The Phoenicians were a Semitic people who inhabited the coast of Syria-Palestine in ancient times. The name comes from the Greek, from a purple dye made from cuttlefish ink, which they were especially famous for; the name Canaanites is the Hebrew term for the same peoples. This was then an area rich in natural resources and ideally suited for trade. During the early Iron Age, when powers that had previously dominated the area like Egypt and the Hittites were weakened or destroyed, a number of northern Phoenician cities established themselves as significant maritime powers. The city of Byblos was originally predominant, but this was attacked by successive invaders, and by around 1000 BC Tyre and Sidon had taken its place.
The Phoenicians established commercial outposts throughout the Mediterranean, the most notable being Carthage in north Africa, with others in Cyprus, Sicily, Corsica, Sardinia, Spain, and elsewhere. Their ships ventured out into the Atlantic ocean as far as Britain, where the tin mines in modern Cornwall provided them with important material. They also sailed south along the coast of Africa, in Greek tradition having circumnavigated the continent and likely having reached at least down to the equator.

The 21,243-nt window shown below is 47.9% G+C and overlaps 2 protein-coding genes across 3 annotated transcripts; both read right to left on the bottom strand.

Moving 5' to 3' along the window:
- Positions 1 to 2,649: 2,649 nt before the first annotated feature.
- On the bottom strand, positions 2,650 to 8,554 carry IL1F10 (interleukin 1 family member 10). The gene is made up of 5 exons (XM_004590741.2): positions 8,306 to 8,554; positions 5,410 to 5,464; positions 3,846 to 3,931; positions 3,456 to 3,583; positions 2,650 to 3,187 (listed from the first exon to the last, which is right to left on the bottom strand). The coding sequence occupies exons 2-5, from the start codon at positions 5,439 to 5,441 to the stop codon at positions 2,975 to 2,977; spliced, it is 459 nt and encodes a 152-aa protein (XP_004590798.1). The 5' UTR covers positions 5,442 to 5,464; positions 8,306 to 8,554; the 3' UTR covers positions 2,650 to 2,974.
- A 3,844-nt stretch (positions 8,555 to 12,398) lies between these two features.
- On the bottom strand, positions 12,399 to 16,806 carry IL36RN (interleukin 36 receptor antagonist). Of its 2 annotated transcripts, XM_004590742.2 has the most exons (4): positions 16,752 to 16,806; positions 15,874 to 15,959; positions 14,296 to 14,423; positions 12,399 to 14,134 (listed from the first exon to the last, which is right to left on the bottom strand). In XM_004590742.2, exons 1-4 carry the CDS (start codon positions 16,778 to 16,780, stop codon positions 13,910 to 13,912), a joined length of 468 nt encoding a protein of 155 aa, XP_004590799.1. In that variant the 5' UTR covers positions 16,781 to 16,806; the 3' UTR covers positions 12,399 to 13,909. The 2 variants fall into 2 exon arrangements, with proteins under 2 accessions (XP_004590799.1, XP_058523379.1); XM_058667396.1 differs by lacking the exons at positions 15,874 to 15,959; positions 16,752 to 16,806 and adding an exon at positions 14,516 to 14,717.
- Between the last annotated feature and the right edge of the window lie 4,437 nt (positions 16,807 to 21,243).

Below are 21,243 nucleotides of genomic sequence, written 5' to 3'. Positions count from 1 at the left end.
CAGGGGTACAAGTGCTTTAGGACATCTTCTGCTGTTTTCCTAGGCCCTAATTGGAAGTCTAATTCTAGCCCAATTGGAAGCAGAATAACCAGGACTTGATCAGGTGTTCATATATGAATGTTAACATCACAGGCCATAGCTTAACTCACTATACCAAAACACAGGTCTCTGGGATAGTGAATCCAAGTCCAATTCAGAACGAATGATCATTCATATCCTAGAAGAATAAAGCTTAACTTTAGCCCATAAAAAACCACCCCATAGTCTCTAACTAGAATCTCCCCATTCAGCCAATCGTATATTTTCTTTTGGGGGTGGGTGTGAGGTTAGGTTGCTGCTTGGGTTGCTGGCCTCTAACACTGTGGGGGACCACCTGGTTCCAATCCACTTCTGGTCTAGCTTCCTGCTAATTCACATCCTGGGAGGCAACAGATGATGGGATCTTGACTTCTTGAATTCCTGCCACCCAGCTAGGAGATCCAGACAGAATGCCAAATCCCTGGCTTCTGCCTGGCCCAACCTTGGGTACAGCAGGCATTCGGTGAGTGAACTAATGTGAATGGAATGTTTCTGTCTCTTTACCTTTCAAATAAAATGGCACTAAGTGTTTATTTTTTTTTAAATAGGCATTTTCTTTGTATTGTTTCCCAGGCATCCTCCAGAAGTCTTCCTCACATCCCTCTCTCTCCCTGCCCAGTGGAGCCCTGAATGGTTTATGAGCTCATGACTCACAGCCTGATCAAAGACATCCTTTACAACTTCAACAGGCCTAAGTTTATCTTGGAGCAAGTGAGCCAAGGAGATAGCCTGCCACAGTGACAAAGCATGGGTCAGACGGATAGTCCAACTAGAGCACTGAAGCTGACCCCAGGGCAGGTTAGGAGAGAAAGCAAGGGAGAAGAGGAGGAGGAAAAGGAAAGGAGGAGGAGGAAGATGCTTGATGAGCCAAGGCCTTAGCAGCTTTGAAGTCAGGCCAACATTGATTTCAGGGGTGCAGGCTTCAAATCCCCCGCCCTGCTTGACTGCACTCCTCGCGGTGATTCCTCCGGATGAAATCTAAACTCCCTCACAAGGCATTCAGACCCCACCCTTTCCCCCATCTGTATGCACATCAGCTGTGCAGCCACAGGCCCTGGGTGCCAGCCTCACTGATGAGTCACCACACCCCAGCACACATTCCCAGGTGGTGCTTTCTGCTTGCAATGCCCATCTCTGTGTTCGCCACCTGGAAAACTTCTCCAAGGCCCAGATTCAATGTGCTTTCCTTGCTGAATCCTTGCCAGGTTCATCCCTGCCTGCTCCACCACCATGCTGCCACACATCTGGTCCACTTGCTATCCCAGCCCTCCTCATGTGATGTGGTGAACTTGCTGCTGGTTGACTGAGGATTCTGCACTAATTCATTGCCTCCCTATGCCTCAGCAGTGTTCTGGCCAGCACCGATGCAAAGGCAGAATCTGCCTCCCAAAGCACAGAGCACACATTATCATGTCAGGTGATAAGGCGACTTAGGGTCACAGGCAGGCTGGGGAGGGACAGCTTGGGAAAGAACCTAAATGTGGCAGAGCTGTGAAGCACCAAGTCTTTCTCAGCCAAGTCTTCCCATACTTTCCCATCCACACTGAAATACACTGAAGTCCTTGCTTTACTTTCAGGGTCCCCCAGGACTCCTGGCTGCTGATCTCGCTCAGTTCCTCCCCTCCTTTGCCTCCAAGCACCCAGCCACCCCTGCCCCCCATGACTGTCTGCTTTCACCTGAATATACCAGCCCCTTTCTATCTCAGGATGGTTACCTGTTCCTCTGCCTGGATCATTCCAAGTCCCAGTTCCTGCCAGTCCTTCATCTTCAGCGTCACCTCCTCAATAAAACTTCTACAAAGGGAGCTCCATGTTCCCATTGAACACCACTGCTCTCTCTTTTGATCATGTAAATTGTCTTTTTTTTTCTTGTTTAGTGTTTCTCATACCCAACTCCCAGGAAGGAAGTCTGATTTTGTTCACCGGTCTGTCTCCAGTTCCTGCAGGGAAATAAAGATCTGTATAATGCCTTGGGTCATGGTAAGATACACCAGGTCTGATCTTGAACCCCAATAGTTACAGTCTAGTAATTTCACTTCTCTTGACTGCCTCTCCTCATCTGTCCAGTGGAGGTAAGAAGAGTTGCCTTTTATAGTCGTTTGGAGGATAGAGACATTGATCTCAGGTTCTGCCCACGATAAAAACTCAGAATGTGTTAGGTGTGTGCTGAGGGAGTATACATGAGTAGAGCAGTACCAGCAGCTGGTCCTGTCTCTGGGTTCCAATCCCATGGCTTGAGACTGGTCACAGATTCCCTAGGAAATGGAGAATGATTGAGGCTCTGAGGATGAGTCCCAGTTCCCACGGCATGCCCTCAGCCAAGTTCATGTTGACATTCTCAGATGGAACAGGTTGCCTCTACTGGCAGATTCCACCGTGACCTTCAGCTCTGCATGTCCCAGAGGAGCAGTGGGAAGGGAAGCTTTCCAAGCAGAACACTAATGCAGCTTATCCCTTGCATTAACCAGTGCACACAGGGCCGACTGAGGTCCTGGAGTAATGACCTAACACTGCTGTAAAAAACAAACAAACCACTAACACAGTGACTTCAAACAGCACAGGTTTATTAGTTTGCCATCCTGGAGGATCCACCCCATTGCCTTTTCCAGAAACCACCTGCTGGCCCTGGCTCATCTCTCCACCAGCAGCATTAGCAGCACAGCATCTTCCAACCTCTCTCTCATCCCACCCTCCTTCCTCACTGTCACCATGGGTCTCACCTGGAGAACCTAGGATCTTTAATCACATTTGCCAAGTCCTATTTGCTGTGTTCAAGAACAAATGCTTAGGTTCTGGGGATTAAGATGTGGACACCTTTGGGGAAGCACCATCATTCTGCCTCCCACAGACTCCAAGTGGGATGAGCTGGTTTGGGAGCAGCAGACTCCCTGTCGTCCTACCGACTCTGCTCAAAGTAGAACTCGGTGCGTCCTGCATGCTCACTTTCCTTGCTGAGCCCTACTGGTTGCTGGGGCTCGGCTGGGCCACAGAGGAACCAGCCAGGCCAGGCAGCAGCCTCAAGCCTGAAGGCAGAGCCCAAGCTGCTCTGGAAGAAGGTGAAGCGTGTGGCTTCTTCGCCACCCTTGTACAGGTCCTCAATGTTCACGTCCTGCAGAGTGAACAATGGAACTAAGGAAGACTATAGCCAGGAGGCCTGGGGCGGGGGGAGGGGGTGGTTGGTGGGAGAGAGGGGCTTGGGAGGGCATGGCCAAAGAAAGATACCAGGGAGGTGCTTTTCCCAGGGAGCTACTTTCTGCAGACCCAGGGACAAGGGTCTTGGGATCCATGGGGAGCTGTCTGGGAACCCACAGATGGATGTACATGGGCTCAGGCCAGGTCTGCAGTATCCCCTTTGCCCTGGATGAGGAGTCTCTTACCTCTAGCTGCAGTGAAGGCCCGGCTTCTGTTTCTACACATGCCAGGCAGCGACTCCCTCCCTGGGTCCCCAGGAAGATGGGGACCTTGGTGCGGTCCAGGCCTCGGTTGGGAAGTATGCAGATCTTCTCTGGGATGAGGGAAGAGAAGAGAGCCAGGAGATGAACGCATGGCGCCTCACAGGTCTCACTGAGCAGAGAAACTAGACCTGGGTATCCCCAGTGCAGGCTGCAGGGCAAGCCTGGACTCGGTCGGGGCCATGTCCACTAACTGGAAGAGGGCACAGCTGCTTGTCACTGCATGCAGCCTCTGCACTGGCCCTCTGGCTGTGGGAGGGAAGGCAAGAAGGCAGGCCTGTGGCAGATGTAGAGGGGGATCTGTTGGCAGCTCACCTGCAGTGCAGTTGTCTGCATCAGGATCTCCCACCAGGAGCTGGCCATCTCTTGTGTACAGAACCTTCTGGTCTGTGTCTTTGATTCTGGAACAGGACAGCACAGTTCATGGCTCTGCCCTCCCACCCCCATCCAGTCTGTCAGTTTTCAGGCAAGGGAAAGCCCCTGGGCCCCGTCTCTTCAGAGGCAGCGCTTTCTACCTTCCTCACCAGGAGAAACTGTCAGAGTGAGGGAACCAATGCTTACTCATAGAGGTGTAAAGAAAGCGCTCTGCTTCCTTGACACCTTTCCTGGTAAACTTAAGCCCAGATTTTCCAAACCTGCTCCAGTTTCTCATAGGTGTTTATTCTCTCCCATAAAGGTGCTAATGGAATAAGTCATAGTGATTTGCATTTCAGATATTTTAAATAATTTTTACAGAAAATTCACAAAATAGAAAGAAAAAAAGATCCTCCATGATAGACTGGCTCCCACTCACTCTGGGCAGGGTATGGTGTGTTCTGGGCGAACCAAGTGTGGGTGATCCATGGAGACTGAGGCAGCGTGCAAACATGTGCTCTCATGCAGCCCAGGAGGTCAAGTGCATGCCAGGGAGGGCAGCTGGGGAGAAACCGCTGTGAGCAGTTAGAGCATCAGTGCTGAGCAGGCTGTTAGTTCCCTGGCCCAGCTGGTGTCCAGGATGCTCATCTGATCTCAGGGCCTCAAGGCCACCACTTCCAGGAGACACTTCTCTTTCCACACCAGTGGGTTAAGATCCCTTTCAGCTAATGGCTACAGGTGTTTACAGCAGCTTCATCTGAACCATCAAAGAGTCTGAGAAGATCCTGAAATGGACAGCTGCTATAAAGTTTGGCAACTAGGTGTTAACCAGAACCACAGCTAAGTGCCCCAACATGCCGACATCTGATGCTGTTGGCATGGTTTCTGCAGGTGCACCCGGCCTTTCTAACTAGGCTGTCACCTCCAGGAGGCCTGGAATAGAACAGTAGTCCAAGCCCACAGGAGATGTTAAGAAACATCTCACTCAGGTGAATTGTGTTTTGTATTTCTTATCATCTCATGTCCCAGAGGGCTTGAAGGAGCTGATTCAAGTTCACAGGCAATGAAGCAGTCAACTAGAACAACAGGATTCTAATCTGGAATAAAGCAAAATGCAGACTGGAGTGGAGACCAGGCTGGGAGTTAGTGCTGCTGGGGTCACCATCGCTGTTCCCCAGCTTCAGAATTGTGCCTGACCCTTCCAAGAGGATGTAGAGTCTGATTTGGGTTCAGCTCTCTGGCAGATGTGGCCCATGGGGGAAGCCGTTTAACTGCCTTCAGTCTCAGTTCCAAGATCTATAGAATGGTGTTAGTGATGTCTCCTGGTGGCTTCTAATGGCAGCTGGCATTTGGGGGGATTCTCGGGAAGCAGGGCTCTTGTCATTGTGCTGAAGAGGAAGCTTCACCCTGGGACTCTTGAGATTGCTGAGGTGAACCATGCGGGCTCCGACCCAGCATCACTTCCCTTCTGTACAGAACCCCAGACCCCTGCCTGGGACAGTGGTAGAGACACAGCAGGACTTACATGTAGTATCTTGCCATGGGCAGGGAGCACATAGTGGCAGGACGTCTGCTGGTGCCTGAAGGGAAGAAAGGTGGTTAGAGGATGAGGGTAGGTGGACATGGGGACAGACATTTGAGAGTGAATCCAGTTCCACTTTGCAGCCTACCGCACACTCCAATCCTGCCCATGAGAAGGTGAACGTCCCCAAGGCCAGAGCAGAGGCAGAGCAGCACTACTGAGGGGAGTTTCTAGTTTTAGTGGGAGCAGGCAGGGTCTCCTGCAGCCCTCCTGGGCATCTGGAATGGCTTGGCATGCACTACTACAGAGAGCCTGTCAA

The Phoenicians exerted considerable influence on the other groups around the Mediterranean, notably the Greeks, who later became their main commercial rivals. They appear in both Greek mythology and the bible. Traditionally the city of Thebes was founded by a Phoenician prince named Cadmus when he set out to look for his sister Europa, who had been kidnapped by Zeus. Also, the first alphabet was probably that developed by the Phoenicians around 1500 BC, which formed the basis of the Greek alphabet and the other alphabets in the area.
With the rise of Assyria, the Phoenician cities one by one lost their independence, and afterwards were dominated by Babylonia and then Persia. They remained very important, however, and provided these powers with their main source of naval strength. The stacked warships like triremes and quinqueremes were probably Phoenician inventions, though eagerly adopted by the Greeks. Phoenicia lost its influential role after the conquest of Persia by Alexander the Great, who destroyed the dominant city of Tyre in order to cripple the enemy navy. The western colonies remained as an important power under the leadership of Carthage for several centuries more.
See also Phoenicia, with which this should probably be merged
The History of Phoenicia by George Rawlinson is available under Project Gutenberg at: http://digital.library.upenn.edu/webbin/gutbook/lookup?num=2331